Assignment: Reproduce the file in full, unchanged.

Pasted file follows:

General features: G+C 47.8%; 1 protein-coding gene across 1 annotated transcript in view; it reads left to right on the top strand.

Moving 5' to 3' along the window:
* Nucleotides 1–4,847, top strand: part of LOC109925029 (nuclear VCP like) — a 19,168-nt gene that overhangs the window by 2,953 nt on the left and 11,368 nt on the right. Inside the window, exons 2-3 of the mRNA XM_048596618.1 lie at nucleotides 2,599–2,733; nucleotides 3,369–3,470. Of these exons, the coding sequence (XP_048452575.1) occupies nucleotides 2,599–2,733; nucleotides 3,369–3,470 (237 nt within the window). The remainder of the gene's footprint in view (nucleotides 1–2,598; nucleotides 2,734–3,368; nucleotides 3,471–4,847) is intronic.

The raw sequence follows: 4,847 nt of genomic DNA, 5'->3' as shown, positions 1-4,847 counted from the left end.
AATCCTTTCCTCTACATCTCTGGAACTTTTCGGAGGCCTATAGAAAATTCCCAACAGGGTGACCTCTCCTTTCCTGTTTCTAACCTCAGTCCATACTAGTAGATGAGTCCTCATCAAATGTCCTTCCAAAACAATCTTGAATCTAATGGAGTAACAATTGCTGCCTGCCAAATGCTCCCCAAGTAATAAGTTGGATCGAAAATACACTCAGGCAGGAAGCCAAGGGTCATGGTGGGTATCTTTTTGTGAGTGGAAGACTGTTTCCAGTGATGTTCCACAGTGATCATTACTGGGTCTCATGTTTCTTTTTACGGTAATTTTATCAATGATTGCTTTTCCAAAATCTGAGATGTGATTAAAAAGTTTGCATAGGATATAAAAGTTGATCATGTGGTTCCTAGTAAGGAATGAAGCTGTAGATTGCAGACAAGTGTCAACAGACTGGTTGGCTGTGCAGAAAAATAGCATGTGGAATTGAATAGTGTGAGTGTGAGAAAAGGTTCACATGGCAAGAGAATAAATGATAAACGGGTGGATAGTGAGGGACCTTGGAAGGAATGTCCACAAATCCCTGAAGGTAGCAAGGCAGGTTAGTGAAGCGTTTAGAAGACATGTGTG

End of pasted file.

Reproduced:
General features: G+C 47.8%; 1 protein-coding gene across 1 annotated transcript in view; it reads left to right on the top strand.

Moving 5' to 3' along the window:
* Nucleotides 1–4,847, top strand: part of LOC109925029 (nuclear VCP like) — a 19,168-nt gene that overhangs the window by 2,953 nt on the left and 11,368 nt on the right. Inside the window, exons 2-3 of the mRNA XM_048596618.1 lie at nucleotides 2,599–2,733; nucleotides 3,369–3,470. Of these exons, the coding sequence (XP_048452575.1) occupies nucleotides 2,599–2,733; nucleotides 3,369–3,470 (237 nt within the window). The remainder of the gene's footprint in view (nucleotides 1–2,598; nucleotides 2,734–3,368; nucleotides 3,471–4,847) is intronic.

The raw sequence follows: 4,847 nt of genomic DNA, 5'->3' as shown, positions 1-4,847 counted from the left end.
AATCCTTTCCTCTACATCTCTGGAACTTTTCGGAGGCCTATAGAAAATTCCCAACAGGGTGACCTCTCCTTTCCTGTTTCTAACCTCAGTCCATACTAGTAGATGAGTCCTCATCAAATGTCCTTCCAAAACAATCTTGAATCTAATGGAGTAACAATTGCTGCCTGCCAAATGCTCCCCAAGTAATAAGTTGGATCGAAAATACACTCAGGCAGGAAGCCAAGGGTCATGGTGGGTATCTTTTTGTGAGTGGAAGACTGTTTCCAGTGATGTTCCACAGTGATCATTACTGGGTCTCATGTTTCTTTTTACGGTAATTTTATCAATGATTGCTTTTCCAAAATCTGAGATGTGATTAAAAAGTTTGCATAGGATATAAAAGTTGATCATGTGGTTCCTAGTAAGGAATGAAGCTGTAGATTGCAGACAAGTGTCAACAGACTGGTTGGCTGTGCAGAAAAATAGCATGTGGAATTGAATAGTGTGAGTGTGAGAAAAGGTTCACATGGCAAGAGAATAAATGATAAACGGGTGGATAGTGAGGGACCTTGGAAGGAATGTCCACAAATCCCTGAAGGTAGCAAGGCAGGTTAGTGAAGCGTTTAGAAGACATGTGTG